Galaxy group

M74 is the brightest member of the M74 Group, a group of 5–7 galaxies that also includes the peculiar spiral galaxy NGC 660 and a few irregular galaxies.[17][18][19] Although different group identification methods may consistently identify many of the same member galaxies in this group,[19] the exact group membership is still uncertain.

Star formation

M74 3.6 5.8 8.0 microns spitzer
M74 as observed with the Spitzer Space Telescope as part of the Spitzer Infrared Nearby Galaxy Survey. The blue colors represent the 3.6 micrometre emission from stars. The green and red colors represent the 5.8 and 8.0 micrometre emission from polycyclic aromatic hydrocarbons and possibly dust.

Suspected black hole

On March 22, 2005, it was announced [20] that the Chandra X-ray Observatory had observed an ultraluminous X-ray source (ULX) in M74, radiating more X-ray power than a neutron star in periodic intervals of around two hours. It has an estimated mass of around 10,000 Suns. This is an indicator of an intermediate-mass black hole. This would be a rather uncommon class of black holes, somewhere in between in size of stellar black holes and the massive black holes theorized to reside in the center of many galaxies. Because of this, they are believed to form not from single supernovae, but possibly from a number of lesser stellar black holes in a star cluster. The X-ray source is identified as CXOU J013651.1+154547.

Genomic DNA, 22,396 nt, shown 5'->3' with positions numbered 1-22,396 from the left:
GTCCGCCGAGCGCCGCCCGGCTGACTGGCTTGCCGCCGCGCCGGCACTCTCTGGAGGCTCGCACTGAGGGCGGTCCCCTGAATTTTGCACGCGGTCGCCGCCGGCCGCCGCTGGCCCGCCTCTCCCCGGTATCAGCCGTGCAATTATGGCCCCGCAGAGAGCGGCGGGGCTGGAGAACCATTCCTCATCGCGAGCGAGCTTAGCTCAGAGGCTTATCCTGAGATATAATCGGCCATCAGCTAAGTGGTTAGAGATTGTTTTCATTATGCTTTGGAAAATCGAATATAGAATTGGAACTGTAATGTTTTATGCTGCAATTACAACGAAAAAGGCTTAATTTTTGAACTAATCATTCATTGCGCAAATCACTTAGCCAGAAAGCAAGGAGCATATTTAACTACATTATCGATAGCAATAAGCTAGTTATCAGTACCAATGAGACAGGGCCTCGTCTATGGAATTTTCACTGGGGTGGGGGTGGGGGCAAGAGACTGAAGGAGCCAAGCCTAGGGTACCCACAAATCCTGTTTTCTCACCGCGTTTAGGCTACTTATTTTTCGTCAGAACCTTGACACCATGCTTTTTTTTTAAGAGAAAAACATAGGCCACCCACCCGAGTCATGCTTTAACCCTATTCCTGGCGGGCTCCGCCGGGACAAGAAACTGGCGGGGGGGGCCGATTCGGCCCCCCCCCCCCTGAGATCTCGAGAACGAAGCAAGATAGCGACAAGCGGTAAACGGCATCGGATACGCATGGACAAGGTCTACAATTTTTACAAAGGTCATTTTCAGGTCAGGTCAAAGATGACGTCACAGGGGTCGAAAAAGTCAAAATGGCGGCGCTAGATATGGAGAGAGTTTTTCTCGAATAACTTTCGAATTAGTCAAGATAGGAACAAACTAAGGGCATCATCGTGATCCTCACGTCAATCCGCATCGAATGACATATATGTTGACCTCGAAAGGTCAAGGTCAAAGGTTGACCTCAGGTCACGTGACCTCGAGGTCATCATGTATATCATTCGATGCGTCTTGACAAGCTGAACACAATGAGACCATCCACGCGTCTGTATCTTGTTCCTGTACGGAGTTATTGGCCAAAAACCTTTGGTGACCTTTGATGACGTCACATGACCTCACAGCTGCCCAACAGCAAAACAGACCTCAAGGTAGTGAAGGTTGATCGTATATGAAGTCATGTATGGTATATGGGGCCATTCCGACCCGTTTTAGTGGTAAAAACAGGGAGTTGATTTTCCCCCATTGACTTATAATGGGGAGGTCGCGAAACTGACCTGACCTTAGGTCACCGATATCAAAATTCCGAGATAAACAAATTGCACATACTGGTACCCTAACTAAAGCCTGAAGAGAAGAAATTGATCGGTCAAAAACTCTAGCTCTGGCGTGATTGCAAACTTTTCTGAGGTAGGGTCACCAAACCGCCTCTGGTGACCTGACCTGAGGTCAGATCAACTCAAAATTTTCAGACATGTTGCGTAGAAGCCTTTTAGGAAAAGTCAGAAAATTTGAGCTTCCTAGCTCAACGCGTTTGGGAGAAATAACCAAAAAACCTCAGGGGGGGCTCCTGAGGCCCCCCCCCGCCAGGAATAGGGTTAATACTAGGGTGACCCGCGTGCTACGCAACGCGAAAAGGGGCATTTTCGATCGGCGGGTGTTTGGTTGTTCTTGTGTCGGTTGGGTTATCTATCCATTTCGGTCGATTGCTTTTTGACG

Amateur astronomy observation

Messier 74 is located 1.5° east-northeast of Eta Piscium.[7][8] This galaxy has the second lowest surface brightness of all the Messier objects. (M101 has the lowest.) It may be very difficult to see unless the sky is dark and clear,[8] and it may be difficult to see in locations affected by light pollution.[7] This galaxy may be best viewed under low magnification; when highly magnified, the diffuse emission becomes more extended and appears too faint to be seen by many people.[8] Additionally, M74 may be more easily seen when using averted vision when the eyes are fully dark adapted.[7][8]

See also


  1. ^ R. W. Sinnott, ed. (1988). The Complete New General Catalogue and Index Catalogue of Nebulae and Star Clusters by J. L. E. Dreyer. Sky Publishing Corporation / Cambridge University Press. ISBN 978-0-933346-51-2.